Success in the competitive world of slots never gets easier. New suppliers constantly enter the market, while established providers have been striking key deals to spread their content even further around the world, to more operators than ever.
It’s a far cry from NetEnt’s beginnings 20 years ago, when the market contained just a few leading lights, but the race is still the same. Create the best games, quicker than the competition, and make sure they are noticed by operators and their players.
While that all sounds simple—and there are a number of strategies that suppliers adopt to achieve success ahead of their rivals—consumers are very different today compared with two decades ago. Now, Americans are more media-hungry than ever, and never more than a cell phone’s reach from a marketing slogan or advertisement.
Branding is the new advertising. It’s no good just getting your name in front of people; it needs to be backed up by a trusted logo from a household firm or cultural institution. That’s why more and more game developers are joining up with the big names.
Take NetEnt, as an example. Last year, we teamed up with Guns N’ Roses, one of America’s greatest rock bands and a global phenomenon, with an instantly recognized style and sound. It’s worked. Guns N’ Roses is already our most successful game ever since its European launch, and we’re now expecting big things in the United States too.
But the logic also runs deeper than that. Just taking a brand logo and slapping it on a product doesn’t guarantee success (legend has it that a disastrous game based on the Steven Spielberg blockbuster ET was the iceberg that sunk Atari).
So then, why brand a slot game?
Loosely, the benefits can be broken down into five key areas: loyalty, new audiences, creative opportunities, standing out in a crowd and continued success.
A fascinating aspect of brands is that they are more than simply companies or products. They have an identity that has been shaped and invested in over many years.
Take Apple as an example. Its brand is now a lifestyle. People need to have the latest iPhone or iPad because it’s part of their identity, and the loyalty is bred out of this need to feed their own identity.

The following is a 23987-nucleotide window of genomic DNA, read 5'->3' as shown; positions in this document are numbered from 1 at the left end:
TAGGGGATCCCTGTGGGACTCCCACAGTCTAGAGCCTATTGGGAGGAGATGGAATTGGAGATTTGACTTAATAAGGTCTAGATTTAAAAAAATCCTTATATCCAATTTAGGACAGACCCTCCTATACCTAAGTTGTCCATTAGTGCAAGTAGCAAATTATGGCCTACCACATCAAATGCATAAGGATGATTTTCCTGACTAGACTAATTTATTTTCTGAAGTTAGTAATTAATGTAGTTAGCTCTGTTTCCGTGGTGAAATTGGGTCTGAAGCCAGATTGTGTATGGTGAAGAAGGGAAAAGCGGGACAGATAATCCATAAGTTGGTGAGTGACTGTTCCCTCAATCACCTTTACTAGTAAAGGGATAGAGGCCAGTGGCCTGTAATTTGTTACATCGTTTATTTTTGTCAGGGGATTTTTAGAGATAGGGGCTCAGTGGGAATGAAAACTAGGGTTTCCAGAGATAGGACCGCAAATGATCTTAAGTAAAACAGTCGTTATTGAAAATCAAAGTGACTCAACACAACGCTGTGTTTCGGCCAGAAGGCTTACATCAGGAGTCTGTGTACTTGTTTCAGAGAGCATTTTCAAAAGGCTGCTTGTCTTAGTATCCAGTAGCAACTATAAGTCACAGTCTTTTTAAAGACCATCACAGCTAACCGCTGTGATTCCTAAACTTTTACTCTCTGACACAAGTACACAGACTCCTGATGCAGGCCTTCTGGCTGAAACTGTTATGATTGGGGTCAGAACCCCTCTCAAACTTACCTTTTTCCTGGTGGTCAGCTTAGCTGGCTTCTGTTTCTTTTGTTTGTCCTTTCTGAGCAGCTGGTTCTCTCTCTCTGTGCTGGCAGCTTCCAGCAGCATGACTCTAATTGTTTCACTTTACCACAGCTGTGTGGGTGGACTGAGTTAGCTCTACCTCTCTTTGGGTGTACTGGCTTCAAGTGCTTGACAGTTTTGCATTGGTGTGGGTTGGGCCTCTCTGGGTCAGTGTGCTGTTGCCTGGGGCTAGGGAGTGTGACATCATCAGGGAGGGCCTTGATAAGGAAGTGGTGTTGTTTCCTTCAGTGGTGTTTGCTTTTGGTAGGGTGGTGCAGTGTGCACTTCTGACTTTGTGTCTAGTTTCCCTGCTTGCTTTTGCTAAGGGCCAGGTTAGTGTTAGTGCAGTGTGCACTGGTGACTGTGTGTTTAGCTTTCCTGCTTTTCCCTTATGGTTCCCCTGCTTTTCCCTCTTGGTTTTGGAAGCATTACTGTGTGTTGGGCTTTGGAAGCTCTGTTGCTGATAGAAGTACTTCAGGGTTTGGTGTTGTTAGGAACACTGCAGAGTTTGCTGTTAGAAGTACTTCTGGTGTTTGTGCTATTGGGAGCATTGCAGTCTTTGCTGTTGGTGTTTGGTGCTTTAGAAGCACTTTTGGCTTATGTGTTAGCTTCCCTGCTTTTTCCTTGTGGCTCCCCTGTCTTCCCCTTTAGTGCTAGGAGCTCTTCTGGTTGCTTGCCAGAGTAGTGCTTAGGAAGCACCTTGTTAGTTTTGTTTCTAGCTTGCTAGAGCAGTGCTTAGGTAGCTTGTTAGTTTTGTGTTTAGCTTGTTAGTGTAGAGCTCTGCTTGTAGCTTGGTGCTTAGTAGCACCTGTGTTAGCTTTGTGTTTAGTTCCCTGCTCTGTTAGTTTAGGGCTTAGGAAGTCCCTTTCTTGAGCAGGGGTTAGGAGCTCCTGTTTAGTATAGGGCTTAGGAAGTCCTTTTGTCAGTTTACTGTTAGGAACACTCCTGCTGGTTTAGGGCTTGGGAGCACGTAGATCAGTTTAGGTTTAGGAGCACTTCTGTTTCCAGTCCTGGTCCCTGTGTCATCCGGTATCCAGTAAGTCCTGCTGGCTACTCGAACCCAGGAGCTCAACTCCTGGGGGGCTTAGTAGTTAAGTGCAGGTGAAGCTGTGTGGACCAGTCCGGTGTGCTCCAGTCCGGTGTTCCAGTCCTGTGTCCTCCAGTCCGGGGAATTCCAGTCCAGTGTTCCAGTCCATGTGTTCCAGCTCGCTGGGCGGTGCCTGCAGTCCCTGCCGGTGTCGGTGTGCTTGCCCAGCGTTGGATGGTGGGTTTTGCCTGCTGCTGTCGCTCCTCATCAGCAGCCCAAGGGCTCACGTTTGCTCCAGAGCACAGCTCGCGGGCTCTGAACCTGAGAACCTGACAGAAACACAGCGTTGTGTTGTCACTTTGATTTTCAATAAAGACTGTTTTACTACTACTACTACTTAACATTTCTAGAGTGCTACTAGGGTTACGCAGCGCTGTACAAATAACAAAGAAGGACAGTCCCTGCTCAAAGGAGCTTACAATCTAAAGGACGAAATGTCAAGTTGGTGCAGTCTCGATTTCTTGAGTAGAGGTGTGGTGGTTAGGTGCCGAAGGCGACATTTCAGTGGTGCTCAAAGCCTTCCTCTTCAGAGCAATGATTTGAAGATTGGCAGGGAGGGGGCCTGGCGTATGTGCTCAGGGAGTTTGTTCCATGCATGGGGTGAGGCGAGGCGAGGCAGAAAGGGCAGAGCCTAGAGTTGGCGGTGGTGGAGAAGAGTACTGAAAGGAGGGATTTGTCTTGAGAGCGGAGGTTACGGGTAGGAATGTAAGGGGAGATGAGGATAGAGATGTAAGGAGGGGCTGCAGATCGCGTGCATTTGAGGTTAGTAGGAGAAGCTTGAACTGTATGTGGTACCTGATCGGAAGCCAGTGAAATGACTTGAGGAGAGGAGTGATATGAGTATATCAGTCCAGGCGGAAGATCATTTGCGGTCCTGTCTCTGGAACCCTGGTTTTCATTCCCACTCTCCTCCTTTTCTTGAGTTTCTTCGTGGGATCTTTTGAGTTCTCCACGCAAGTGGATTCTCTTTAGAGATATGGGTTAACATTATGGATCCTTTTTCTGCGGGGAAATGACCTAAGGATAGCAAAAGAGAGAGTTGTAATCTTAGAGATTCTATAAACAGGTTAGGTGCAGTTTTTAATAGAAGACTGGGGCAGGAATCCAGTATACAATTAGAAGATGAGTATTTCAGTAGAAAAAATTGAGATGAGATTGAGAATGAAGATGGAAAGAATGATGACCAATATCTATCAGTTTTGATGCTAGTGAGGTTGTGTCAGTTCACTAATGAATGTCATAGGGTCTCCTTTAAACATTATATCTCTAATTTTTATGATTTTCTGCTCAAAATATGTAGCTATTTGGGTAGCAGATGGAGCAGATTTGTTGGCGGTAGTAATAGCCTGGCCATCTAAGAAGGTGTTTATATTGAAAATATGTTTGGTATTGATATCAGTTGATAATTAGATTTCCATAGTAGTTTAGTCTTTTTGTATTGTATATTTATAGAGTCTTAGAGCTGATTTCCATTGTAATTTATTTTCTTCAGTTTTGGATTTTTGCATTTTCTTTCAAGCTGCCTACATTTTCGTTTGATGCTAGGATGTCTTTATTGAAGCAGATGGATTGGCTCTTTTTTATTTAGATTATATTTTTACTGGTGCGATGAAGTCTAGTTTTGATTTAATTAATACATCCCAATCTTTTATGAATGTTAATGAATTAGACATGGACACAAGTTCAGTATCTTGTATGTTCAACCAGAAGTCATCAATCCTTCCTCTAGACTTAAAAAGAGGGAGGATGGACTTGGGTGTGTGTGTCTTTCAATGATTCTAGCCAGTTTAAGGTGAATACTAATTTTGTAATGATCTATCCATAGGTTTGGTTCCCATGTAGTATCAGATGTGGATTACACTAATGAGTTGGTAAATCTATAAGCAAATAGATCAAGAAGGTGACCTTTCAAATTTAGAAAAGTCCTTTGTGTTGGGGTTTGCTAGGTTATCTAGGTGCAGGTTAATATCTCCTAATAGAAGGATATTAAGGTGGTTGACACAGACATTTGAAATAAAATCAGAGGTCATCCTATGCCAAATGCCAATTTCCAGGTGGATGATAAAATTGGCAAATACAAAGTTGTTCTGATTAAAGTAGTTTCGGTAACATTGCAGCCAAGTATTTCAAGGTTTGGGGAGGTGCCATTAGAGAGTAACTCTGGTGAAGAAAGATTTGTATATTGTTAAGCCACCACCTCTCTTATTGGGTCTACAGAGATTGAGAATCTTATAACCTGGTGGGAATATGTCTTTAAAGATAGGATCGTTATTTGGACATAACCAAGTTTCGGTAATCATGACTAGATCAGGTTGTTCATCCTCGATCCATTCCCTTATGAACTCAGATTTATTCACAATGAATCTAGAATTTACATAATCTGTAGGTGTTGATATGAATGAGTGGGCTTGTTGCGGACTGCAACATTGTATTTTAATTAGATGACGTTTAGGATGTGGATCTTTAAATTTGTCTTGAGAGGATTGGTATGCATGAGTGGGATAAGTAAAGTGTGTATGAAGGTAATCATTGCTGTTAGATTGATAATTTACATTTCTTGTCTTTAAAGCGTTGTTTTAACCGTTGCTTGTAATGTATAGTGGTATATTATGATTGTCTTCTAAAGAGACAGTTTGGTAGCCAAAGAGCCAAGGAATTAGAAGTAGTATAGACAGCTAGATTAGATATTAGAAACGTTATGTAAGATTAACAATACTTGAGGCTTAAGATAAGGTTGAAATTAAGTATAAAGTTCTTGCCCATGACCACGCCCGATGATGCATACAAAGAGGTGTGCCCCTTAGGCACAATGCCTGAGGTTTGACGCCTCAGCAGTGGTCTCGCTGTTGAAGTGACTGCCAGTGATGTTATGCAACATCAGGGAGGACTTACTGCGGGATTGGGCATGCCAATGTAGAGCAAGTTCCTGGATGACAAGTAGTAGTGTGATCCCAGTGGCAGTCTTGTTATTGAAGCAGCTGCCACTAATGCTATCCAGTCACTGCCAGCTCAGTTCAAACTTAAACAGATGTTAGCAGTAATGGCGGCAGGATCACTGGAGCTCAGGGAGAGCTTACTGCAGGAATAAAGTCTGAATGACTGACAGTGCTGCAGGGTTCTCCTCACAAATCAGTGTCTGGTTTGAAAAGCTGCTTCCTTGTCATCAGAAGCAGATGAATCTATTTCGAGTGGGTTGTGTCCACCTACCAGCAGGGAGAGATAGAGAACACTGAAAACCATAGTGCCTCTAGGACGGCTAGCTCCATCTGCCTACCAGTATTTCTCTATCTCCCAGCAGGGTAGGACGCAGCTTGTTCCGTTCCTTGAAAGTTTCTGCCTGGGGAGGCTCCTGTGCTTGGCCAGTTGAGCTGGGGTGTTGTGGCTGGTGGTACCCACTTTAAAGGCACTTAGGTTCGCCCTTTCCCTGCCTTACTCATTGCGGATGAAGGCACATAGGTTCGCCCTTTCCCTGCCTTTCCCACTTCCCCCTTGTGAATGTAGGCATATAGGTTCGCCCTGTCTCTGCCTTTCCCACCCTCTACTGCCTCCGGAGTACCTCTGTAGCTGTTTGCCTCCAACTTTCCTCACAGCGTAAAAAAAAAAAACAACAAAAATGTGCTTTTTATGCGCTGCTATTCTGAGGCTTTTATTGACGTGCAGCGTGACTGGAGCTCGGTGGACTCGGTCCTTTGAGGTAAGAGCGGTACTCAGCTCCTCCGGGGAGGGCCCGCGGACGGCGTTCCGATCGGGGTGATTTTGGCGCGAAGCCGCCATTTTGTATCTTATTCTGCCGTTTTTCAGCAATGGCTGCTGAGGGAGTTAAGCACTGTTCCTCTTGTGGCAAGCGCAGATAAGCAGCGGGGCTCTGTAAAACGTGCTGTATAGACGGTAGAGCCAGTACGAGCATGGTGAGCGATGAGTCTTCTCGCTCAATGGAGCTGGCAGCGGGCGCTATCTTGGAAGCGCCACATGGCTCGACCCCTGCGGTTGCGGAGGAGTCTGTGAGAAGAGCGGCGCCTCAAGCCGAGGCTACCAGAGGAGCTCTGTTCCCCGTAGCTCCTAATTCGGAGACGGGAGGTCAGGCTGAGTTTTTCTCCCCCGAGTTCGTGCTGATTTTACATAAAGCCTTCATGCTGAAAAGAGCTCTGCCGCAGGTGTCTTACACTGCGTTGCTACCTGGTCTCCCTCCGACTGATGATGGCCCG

Brand loyalty can be really strong, and lifelong. Companies use their brands to build up large followings of fans, or at least advocates, and people buy into the message that brands are looking to deliver.
Partner with the right brand, and players will be more likely to not only play your slot, but also return for repeat play. A branded slot sticks in the minds of players and, with an emotional connection that has already been formed, they’ll want to come back again and again.
Well-known brands help slots gain that extra consumer cut-through outside of the gaming audience. Some brands will introduce a whole new genre of fans to slots, be it sports, computer games or movies.
For NetEnt, it’s music. We knew that Guns N’ Roses have a huge following, and so we wanted to reach out to their fans with a high-quality game. It’s about finding new fans for slots who have never sought them out before. This means more players, more signups, and more revenue for operators.
Design is also a huge factor and opportunity. Suppliers working with the best brands can gain more creative license to push the boundaries and innovation within game play, design, audio and more. There can be high standards to stick to for rights holders, who want their games to represent their brands in the best possible light.
Our biggest productions involve months of creative effort to build a game that satisfies not the customer’s standards, but the requirements of our brand partners as well.
From a supplier’s point of view, drumming up excitement can be important not only for increased playability, but also to pique the interest of the big operators. When looking for success in America, you need to prove you have a winning portfolio, and having those big brands on board can be a convincing piece of assurance for operators looking to make an investment.
And then there’s the continued success. The gaming industry can learn some lessons from Hollywood. Once customers are brought through the door by a big blockbuster, they are more often than not retained by one or more sequels.
The same process can be applied to the best branded games. Securing a well-known brand and launching a successful game can be just the beginning of fantastic partnerships and sustained results.
A famous logo will not instantly increase retention. But combine the right brand with the right product, creating an extraordinary player experience, and you have a recipe capable of generating levels of engagement which are not usually replicated outside a very small percentage of blockbuster slots.